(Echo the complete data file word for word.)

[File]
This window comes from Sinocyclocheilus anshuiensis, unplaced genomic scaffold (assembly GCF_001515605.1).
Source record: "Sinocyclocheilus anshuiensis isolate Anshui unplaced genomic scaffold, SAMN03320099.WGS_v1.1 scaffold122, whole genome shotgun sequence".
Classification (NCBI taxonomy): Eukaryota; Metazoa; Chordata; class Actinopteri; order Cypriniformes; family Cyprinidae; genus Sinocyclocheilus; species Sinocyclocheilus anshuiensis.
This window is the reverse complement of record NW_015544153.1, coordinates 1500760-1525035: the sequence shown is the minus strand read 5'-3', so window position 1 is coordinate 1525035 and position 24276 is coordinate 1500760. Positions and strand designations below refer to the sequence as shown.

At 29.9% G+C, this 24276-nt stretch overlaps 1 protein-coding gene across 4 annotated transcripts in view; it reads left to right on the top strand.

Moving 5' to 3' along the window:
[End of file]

This window comes from Sinocyclocheilus anshuiensis, unplaced genomic scaffold (assembly GCF_001515605.1).
Source record: "Sinocyclocheilus anshuiensis isolate Anshui unplaced genomic scaffold, SAMN03320099.WGS_v1.1 scaffold122, whole genome shotgun sequence".
Classification (NCBI taxonomy): Eukaryota; Metazoa; Chordata; class Actinopteri; order Cypriniformes; family Cyprinidae; genus Sinocyclocheilus; species Sinocyclocheilus anshuiensis.
This window is the reverse complement of record NW_015544153.1, coordinates 1500760-1525035: the sequence shown is the minus strand read 5'-3', so window position 1 is coordinate 1525035 and position 24276 is coordinate 1500760. Positions and strand designations below refer to the sequence as shown.

At 29.9% G+C, this 24276-nt stretch overlaps 1 protein-coding gene across 4 annotated transcripts in view; it reads left to right on the top strand.

Moving 5' to 3' along the window: